The rules for health care are usually changed by Congress when they pass new laws. However, the President does have some leeway to adjust health care policy through an executive order. Below, we look at how an executive order works, as well as recent executive orders that have impacted health care.
Executive Order Versus Laws
Congress is in charge of passing laws, whereas the President and the executive branch are in charge of enforcing laws. Laws are enforced by different agencies like the EPA, the Department of Labor and the Department of Health and Human Services.
With an executive order, the President instructs the executive branch on how to enforce a law. Compared to a new law, it is much easier to pass an executive order. The President just needs to design one and sign it before it goes into effect. Passing a law is a much longer process because both U.S. Chambers of Congress need to vote on the law and then it needs to be approved by the President.
Limits on Executive Orders
The President must work within existing laws with an executive order. While the President has some room to interpret the laws, they cannot pass an order that creates new laws or goes against existing laws.
The President cannot authorize new spending with an order. They can only tell agencies how to budget their existing funding. If Congress is not happy with an order, they can vote to block funding for it. The Supreme Court could also vote to overturn an order.
How Executive Orders Can Change Health Care
Executive orders can adjust how existing healthcare laws are followed. For example, the ACA has an open enrollment period every year where people are allowed to sign up for new plans. With an executive order, the President could lengthen or shorten the open enrollment period. They can also tighten or loosen restrictions for enforcing health care laws. For example, they could allow more types of plans to meet the ACA coverage requirements, like short-term plans not purchased on the ACA-exchanges.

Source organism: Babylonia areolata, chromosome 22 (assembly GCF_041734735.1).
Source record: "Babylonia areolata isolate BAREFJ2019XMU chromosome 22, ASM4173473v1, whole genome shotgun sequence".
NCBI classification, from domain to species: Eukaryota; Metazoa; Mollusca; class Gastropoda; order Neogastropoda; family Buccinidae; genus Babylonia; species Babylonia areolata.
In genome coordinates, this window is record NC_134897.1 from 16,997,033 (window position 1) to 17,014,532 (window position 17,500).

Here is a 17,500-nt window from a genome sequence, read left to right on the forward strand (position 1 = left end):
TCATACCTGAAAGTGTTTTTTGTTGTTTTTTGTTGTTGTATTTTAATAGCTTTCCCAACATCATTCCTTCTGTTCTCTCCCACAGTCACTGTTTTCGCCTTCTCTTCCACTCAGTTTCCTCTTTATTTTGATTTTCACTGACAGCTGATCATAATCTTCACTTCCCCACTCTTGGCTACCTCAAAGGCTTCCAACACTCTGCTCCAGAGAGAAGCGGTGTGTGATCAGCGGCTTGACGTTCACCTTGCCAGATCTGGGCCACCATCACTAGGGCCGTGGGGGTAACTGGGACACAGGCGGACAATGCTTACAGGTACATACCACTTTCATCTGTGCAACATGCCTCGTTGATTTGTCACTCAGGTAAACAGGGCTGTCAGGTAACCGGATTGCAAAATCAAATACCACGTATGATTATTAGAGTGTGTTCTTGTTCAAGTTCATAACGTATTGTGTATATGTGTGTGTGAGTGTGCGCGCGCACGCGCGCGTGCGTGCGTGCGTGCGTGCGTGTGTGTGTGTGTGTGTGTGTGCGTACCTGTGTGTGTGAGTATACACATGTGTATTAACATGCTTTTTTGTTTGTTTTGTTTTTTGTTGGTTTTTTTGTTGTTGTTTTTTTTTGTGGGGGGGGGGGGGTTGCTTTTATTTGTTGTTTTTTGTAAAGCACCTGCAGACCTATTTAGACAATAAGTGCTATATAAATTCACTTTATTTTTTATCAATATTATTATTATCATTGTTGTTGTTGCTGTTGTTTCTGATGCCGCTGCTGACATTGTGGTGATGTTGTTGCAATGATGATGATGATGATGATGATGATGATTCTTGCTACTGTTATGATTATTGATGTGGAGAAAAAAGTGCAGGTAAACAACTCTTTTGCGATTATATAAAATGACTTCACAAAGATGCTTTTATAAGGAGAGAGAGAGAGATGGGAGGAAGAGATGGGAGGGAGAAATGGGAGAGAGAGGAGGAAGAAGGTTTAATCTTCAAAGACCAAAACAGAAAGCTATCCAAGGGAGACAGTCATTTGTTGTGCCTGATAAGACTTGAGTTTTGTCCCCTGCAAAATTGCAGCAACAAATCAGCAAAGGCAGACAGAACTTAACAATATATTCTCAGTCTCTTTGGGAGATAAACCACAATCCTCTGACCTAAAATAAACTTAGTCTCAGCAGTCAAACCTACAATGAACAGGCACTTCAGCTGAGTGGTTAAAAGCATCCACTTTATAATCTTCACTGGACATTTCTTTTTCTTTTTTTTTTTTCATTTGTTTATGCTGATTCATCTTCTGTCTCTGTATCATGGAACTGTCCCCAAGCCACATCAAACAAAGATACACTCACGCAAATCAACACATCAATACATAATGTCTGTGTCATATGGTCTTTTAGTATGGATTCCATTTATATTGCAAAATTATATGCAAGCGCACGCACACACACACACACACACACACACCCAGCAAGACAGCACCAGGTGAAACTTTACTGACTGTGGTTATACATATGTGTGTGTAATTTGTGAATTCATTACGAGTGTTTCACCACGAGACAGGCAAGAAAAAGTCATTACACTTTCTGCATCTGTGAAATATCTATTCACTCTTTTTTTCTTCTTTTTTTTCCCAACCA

Finally, they can use orders to direct agencies to use their funds for different priorities, like ordering the VA to spend more money on mental health care.
How They Can’t Change Health Care
Executive orders have to work within existing health care laws and cannot remove them altogether. For example, while they can shorten or lengthen the open enrollment period for signing up, they couldn’t get rid of the ACA open enrollment period. While the President can increase the number of plans that meet the ACA coverage requirement, they cannot remove the requirement that people have health insurance.
Finally, the President cannot create more funding for health care goals with an executive order. If the President orders the VA to spend more of its budget on mental health, that money will need to be redirected from other VA spending. Only Congress can increase the VA’s budget.
While executive orders cannot completely reshape health care policy, they can still create significant changes. Readers should track executive orders as well as new laws as they plan their health insurance coverage.
Stay up to date on the latest health care regulations and trends for your small business: subscribe to our monthly e-newsletter.